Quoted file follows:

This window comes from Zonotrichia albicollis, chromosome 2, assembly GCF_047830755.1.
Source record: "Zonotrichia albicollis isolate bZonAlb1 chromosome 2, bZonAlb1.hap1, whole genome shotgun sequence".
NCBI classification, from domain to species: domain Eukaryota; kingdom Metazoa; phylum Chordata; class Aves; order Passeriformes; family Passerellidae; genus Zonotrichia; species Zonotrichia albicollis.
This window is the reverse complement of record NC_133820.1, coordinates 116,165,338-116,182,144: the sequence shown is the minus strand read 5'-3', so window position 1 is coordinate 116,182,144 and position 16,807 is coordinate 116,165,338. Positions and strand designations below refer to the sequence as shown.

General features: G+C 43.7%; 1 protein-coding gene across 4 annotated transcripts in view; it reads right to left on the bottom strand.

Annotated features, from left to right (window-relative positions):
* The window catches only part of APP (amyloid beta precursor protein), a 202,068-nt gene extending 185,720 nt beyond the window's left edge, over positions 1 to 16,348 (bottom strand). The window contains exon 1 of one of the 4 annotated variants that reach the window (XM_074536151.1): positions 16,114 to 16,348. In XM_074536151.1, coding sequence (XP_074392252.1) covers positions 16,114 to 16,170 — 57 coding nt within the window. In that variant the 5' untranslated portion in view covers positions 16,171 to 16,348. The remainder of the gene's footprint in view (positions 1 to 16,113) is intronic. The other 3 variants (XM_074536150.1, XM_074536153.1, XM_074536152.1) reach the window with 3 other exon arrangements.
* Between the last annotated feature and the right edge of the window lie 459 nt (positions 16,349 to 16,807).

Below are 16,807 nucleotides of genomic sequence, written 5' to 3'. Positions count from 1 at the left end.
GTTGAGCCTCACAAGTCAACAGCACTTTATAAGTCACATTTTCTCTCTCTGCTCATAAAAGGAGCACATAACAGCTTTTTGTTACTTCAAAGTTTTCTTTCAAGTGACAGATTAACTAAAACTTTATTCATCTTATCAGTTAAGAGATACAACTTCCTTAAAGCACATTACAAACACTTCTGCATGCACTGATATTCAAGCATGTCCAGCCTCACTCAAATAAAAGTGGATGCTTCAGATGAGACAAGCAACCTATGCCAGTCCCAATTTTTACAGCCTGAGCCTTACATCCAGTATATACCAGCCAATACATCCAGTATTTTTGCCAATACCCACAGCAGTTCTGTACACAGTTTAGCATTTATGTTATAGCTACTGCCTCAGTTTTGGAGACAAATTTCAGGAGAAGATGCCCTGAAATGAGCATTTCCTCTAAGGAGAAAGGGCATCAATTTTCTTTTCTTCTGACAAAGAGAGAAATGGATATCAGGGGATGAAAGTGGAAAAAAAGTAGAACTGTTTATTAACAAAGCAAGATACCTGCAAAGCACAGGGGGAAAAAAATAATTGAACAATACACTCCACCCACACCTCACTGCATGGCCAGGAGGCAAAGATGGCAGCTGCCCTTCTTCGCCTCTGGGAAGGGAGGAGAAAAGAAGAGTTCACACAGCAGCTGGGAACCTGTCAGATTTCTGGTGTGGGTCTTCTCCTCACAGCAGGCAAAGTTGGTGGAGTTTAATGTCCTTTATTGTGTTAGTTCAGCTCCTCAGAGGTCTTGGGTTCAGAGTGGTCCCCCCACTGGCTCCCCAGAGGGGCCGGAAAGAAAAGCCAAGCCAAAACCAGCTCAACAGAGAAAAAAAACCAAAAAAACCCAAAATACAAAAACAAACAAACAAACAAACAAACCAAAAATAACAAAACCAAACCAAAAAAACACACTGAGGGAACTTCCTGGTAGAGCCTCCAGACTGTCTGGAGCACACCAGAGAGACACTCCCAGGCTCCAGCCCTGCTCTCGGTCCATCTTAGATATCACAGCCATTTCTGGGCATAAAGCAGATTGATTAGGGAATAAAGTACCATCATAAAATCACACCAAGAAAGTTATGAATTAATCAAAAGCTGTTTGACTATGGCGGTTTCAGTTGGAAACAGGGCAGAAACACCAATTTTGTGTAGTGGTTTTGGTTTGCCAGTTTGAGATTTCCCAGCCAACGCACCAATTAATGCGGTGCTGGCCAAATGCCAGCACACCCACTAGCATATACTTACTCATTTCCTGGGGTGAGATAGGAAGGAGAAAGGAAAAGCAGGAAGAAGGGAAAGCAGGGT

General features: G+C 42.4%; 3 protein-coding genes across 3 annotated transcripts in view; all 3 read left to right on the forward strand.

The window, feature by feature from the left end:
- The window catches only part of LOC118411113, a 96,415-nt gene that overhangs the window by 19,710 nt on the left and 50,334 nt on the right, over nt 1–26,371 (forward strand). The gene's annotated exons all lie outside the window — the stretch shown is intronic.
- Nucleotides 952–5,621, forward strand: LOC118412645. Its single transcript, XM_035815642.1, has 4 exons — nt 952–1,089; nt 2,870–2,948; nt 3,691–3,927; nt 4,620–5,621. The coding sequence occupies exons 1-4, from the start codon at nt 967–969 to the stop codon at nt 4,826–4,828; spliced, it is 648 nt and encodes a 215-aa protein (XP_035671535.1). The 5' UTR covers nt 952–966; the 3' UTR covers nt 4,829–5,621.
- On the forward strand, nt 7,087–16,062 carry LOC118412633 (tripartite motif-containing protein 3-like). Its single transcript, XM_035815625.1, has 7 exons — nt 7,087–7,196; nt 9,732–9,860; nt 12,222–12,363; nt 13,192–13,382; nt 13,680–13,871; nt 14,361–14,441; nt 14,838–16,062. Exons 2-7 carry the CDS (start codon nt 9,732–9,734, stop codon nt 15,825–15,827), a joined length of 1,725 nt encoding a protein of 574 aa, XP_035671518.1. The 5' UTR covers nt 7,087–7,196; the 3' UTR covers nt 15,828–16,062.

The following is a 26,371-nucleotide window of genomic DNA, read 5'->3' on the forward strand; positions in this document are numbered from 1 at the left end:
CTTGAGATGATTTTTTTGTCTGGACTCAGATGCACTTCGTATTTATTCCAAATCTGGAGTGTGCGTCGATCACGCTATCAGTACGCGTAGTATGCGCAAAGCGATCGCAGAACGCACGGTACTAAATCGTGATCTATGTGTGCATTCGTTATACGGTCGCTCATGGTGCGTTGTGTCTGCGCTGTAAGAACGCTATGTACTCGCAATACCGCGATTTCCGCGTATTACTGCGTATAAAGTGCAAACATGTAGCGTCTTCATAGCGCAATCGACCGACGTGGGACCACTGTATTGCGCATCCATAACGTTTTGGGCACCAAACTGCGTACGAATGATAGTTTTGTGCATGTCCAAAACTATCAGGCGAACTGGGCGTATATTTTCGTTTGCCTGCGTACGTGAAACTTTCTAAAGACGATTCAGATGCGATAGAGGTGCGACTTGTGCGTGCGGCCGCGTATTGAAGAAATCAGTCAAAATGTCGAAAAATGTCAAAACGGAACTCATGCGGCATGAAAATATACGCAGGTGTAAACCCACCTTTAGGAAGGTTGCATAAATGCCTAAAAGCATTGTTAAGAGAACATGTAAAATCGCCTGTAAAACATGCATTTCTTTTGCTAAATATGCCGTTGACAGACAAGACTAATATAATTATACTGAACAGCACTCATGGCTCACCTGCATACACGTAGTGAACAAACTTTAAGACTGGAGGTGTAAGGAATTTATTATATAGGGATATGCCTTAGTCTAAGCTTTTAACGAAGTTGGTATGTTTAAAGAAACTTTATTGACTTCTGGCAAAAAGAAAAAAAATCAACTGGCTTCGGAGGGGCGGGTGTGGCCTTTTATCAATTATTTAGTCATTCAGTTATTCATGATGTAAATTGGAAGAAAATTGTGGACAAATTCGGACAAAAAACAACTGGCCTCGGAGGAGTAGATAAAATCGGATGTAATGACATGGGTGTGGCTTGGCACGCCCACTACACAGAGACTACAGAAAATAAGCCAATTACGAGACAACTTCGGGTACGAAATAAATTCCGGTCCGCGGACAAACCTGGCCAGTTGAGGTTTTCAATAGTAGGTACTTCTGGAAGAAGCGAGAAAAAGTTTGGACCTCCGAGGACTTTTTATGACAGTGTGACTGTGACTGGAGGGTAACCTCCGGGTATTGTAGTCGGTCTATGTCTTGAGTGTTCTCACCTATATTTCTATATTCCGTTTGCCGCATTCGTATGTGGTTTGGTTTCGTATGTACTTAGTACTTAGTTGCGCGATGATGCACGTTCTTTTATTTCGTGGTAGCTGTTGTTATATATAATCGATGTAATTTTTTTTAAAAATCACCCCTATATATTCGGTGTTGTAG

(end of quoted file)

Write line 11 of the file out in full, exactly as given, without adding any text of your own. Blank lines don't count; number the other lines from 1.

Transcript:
General features: G+C 42.4%; 3 protein-coding genes across 3 annotated transcripts in view; all 3 read left to right on the forward strand.